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HRFM IP Law Bulletin - Special Edition

Key Appellate-Level Patent Cases of 2011

 

This special edition of the HRFM IP Law Bulletin provides a summary of key appellate-level patent decisions of 2011 from the U.S. Supreme Court and U.S. Court of Appeals for the Federal Circuit. 

 

Several themes have emerged over the past year, receiving particular attention by the courts, and which are highlighted in this bulletin.For further details on all the top cases and themes, we invite you review our paper: Patent Law - The Year in Review 2011.  

Notable Decisions of 2011 

 

Our coverage of the top patent law cases of 2011 begins with a review of the following notable decisions:

 

Microsoft Corp. v. i4i Ltd. P'ship (June 9, 2011): the Supreme Court confirmed that succeeding on a defense of patent invalidity requires clear and convincing evidence, even when the assertion of invalidity rests on prior art that was not considered by the USPTO during examination.

 

Bd. of Trustees of Leland Stanford Junior Univ. v. Roche Molecular Sys., Inc. (June 6, 2011): holding that the Bayh-Dole Act does not automatically vest title to federally funded inventions in federal contractors or alter the patent ownership interest of employee-inventors under the Patent Act where a written assignment of patent rights has not yet been effected. 

 

Robert Bosch LLC v. Pylon Mfg. Corp. (Fed. Cir. Oct. 13, 2011): the Federal Circuit officially confirmed that "Ebay jettisoned the presumption of irreparable harm as it applies to determining the appropriateness of injunctive relief." 

 

Monsanto Co. v. Bowman, (Fed. Cir. Sept. 21, 2011): in this case relating to a patent directed to herbicide-resistant, genetically modified seeds, the Federal Circuit held that "[a]pplying the first sale doctrine to subsequent generations of self-replicating technology would eviscerate the rights of the patent holder."

 

Genetics Inst., LLC v. Novartis Vaccines & Diagnostics, Inc.(Fed. Cir. Aug. 23, 2011): the Federal Circuit held that nonobviousness of an invention can be supported by evidence of unexpected results even if such results were not obtained until after an application claiming the invention was filed.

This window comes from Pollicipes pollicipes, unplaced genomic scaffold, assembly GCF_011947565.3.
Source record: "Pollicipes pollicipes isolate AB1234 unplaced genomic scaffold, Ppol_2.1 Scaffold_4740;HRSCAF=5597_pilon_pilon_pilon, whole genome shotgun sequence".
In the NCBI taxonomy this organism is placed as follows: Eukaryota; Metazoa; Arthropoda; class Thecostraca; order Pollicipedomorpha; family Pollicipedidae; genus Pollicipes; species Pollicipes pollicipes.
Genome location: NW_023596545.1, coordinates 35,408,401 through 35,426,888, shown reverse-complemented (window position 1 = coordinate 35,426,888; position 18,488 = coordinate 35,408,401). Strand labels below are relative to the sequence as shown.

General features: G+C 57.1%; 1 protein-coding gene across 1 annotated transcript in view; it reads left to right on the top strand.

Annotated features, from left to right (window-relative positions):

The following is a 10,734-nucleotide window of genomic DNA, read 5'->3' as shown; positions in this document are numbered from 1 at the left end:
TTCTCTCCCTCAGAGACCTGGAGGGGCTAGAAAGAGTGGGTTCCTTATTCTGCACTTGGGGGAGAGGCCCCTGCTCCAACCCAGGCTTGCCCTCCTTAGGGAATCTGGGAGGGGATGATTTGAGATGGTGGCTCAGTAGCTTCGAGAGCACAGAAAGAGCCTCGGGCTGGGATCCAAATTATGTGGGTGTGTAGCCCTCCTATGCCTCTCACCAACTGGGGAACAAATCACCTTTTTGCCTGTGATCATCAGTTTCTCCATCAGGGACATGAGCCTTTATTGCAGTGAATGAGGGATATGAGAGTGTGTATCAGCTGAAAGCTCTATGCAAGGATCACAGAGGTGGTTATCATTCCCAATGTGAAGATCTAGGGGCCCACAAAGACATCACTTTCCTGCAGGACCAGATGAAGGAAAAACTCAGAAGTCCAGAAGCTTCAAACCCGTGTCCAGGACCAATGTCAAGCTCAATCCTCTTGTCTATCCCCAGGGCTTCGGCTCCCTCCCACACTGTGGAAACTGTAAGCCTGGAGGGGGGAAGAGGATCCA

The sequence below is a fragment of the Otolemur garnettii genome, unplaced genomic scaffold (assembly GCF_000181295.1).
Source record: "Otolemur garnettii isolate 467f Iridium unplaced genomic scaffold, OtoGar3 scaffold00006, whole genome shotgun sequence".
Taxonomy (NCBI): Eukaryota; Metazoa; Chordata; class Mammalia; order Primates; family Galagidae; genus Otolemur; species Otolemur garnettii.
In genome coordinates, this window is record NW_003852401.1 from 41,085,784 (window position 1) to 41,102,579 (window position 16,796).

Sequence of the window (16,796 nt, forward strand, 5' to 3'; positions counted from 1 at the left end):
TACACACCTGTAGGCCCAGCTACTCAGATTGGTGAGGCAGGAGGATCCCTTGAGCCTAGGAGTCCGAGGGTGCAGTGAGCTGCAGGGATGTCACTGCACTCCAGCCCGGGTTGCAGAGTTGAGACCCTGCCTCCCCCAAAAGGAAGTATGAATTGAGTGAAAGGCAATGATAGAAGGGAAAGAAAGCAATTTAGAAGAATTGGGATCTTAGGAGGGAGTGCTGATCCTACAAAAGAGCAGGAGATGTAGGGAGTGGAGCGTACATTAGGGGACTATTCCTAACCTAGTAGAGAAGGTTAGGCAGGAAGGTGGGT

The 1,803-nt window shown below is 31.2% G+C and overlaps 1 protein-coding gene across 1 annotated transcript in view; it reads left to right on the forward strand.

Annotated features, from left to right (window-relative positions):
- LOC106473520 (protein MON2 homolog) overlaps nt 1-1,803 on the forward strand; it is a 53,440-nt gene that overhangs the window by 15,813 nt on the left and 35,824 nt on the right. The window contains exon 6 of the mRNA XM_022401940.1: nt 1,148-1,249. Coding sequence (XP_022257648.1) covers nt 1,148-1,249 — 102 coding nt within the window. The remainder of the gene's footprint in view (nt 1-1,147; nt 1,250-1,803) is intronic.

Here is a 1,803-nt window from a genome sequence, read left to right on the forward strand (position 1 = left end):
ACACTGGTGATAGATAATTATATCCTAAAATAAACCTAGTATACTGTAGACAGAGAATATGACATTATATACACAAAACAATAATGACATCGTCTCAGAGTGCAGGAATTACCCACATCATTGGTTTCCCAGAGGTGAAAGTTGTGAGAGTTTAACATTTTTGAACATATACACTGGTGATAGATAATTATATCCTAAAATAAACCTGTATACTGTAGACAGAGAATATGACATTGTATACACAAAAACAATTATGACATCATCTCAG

Boston Scientific Corp. v. Johnson & Johnson (Fed. Cir. June 7, 2011):  the court reiterated that  112 is not satisfied where a potentially extensive genus of compounds is claimed but only functional characteristics of its members are described.

 

Tivo, Inc. v. Echostar Corp. (Fed. Cir. April 20, 2011): Federal Circuit stated that the proper test for "colorable differences" consists substantially of three steps.

 

Uniloc USA, Inc., v. Microsoft Corp. (Fed. Cir. Jan. 4, 2011): addressing the issue of damages, the Federal Circuit struck down as fundamentally flawed the "25 percent rule" of determining a reasonable royalty and stated that evidence relying on the "25 percent rule" is inadmissible under Daubert and the Federal Rules of Evidence.  

 

Read:  Patent Law - The Year in Review 2011 >>

Theme #1:  Patent Eligible Subject Matter after Bilski

 

Following the U.S. Supreme Court's 2010 decision in Bilski v. Kappos, numerous high-profile decisions were handed down in 2011 pertaining to patent-eligibility under 35 U.S.C.  101. 

 

Ass'n for Molecular Pathology v. U.S. Patent & Trademark Office (Fed. Cir. July 29, 2011) (en banc): holding that isolated DNA sequences were patent-eligible subject matter under  101 because they differed sufficiently from native DNA so as not to be classified as products of nature. 

 

Classen Immunotherapies, Inc. v. Biogen IDEC (Fed. Cir. Aug. 31, 2011): holding that claims to methods for evaluating and improving medical treatments were patent-eligible notwithstanding that they claimed "mental steps," provided they also contain non-abstract steps of physically manipulating things in the environment.